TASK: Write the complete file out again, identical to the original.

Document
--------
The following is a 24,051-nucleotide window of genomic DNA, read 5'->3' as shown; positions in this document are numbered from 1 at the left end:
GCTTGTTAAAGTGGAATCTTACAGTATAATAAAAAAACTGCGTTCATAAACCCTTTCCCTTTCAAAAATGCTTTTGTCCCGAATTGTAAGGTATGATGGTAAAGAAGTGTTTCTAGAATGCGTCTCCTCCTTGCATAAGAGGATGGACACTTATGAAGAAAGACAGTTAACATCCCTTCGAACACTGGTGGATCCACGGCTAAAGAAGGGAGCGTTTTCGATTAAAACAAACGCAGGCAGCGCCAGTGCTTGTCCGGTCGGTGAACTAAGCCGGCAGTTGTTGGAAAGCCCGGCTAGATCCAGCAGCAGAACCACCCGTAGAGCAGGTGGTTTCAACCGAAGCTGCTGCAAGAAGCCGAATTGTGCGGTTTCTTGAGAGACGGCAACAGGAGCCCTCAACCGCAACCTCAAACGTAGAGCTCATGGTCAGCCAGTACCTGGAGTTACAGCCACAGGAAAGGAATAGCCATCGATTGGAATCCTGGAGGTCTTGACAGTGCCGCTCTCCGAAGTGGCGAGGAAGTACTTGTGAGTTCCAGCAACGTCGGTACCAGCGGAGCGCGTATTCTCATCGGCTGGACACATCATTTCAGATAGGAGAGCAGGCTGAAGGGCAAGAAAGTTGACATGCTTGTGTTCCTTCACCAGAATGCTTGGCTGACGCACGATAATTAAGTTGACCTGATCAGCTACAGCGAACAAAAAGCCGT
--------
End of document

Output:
The following is a 24,051-nucleotide window of genomic DNA, read 5'->3' as shown; positions in this document are numbered from 1 at the left end:
GCTTGTTAAAGTGGAATCTTACAGTATAATAAAAAAACTGCGTTCATAAACCCTTTCCCTTTCAAAAATGCTTTTGTCCCGAATTGTAAGGTATGATGGTAAAGAAGTGTTTCTAGAATGCGTCTCCTCCTTGCATAAGAGGATGGACACTTATGAAGAAAGACAGTTAACATCCCTTCGAACACTGGTGGATCCACGGCTAAAGAAGGGAGCGTTTTCGATTAAAACAAACGCAGGCAGCGCCAGTGCTTGTCCGGTCGGTGAACTAAGCCGGCAGTTGTTGGAAAGCCCGGCTAGATCCAGCAGCAGAACCACCCGTAGAGCAGGTGGTTTCAACCGAAGCTGCTGCAAGAAGCCGAATTGTGCGGTTTCTTGAGAGACGGCAACAGGAGCCCTCAACCGCAACCTCAAACGTAGAGCTCATGGTCAGCCAGTACCTGGAGTTACAGCCACAGGAAAGGAATAGCCATCGATTGGAATCCTGGAGGTCTTGACAGTGCCGCTCTCCGAAGTGGCGAGGAAGTACTTGTGAGTTCCAGCAACGTCGGTACCAGCGGAGCGCGTATTCTCATCGGCTGGACACATCATTTCAGATAGGAGAGCAGGCTGAAGGGCAAGAAAGTTGACATGCTTGTGTTCCTTCACCAGAATGCTTGGCTGACGCACGATAATTAAGTTGACCTGATCAGCTACAGCGAACAAAAAGCCGT